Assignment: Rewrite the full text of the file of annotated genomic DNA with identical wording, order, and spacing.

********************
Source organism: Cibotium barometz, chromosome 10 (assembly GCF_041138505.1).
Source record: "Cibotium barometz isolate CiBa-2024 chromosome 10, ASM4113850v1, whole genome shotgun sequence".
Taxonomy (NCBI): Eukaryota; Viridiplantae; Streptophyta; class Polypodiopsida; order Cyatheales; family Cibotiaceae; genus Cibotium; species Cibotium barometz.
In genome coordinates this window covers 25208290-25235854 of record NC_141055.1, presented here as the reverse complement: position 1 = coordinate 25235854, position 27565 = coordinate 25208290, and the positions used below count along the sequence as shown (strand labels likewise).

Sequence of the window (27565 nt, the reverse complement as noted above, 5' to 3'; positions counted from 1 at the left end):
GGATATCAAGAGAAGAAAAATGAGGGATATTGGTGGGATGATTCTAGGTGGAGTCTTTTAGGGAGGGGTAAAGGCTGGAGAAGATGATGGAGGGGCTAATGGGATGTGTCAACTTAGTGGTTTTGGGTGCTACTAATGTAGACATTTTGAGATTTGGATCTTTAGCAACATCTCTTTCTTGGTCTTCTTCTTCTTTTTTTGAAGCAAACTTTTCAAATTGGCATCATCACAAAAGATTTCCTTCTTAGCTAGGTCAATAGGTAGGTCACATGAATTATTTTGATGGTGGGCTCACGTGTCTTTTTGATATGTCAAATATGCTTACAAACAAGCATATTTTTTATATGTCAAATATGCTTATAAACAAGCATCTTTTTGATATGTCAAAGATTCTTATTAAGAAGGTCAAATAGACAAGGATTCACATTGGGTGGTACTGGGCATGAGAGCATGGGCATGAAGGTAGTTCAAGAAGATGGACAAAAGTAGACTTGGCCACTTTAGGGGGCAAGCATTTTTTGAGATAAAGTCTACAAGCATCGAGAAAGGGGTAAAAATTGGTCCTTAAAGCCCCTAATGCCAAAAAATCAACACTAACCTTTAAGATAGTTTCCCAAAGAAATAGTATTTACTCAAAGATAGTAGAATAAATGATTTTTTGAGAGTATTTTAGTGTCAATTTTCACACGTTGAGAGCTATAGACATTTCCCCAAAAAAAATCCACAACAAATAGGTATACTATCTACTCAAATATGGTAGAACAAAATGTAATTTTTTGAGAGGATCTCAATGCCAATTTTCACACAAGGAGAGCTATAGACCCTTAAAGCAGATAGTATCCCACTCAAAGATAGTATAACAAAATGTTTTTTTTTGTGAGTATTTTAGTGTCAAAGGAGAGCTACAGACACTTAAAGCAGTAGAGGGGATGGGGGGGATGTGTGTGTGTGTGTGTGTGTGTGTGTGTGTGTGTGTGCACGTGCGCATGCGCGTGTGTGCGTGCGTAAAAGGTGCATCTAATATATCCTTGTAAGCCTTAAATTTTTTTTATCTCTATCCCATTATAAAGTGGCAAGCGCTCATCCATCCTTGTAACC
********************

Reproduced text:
Source organism: Cibotium barometz, chromosome 10 (assembly GCF_041138505.1).
Source record: "Cibotium barometz isolate CiBa-2024 chromosome 10, ASM4113850v1, whole genome shotgun sequence".
Taxonomy (NCBI): Eukaryota; Viridiplantae; Streptophyta; class Polypodiopsida; order Cyatheales; family Cibotiaceae; genus Cibotium; species Cibotium barometz.
In genome coordinates this window covers 25208290-25235854 of record NC_141055.1, presented here as the reverse complement: position 1 = coordinate 25235854, position 27565 = coordinate 25208290, and the positions used below count along the sequence as shown (strand labels likewise).

Sequence of the window (27565 nt, the reverse complement as noted above, 5' to 3'; positions counted from 1 at the left end):
GGATATCAAGAGAAGAAAAATGAGGGATATTGGTGGGATGATTCTAGGTGGAGTCTTTTAGGGAGGGGTAAAGGCTGGAGAAGATGATGGAGGGGCTAATGGGATGTGTCAACTTAGTGGTTTTGGGTGCTACTAATGTAGACATTTTGAGATTTGGATCTTTAGCAACATCTCTTTCTTGGTCTTCTTCTTCTTTTTTTGAAGCAAACTTTTCAAATTGGCATCATCACAAAAGATTTCCTTCTTAGCTAGGTCAATAGGTAGGTCACATGAATTATTTTGATGGTGGGCTCACGTGTCTTTTTGATATGTCAAATATGCTTACAAACAAGCATATTTTTTATATGTCAAATATGCTTATAAACAAGCATCTTTTTGATATGTCAAAGATTCTTATTAAGAAGGTCAAATAGACAAGGATTCACATTGGGTGGTACTGGGCATGAGAGCATGGGCATGAAGGTAGTTCAAGAAGATGGACAAAAGTAGACTTGGCCACTTTAGGGGGCAAGCATTTTTTGAGATAAAGTCTACAAGCATCGAGAAAGGGGTAAAAATTGGTCCTTAAAGCCCCTAATGCCAAAAAATCAACACTAACCTTTAAGATAGTTTCCCAAAGAAATAGTATTTACTCAAAGATAGTAGAATAAATGATTTTTTGAGAGTATTTTAGTGTCAATTTTCACACGTTGAGAGCTATAGACATTTCCCCAAAAAAAATCCACAACAAATAGGTATACTATCTACTCAAATATGGTAGAACAAAATGTAATTTTTTGAGAGGATCTCAATGCCAATTTTCACACAAGGAGAGCTATAGACCCTTAAAGCAGATAGTATCCCACTCAAAGATAGTATAACAAAATGTTTTTTTTTGTGAGTATTTTAGTGTCAAAGGAGAGCTACAGACACTTAAAGCAGTAGAGGGGATGGGGGGGATGTGTGTGTGTGTGTGTGTGTGTGTGTGTGTGTGTGTGCACGTGCGCATGCGCGTGTGTGCGTGCGTAAAAGGTGCATCTAATATATCCTTGTAAGCCTTAAATTTTTTTTATCTCTATCCCATTATAAAGTGGCAAGCGCTCATCCATCCTTGTAACC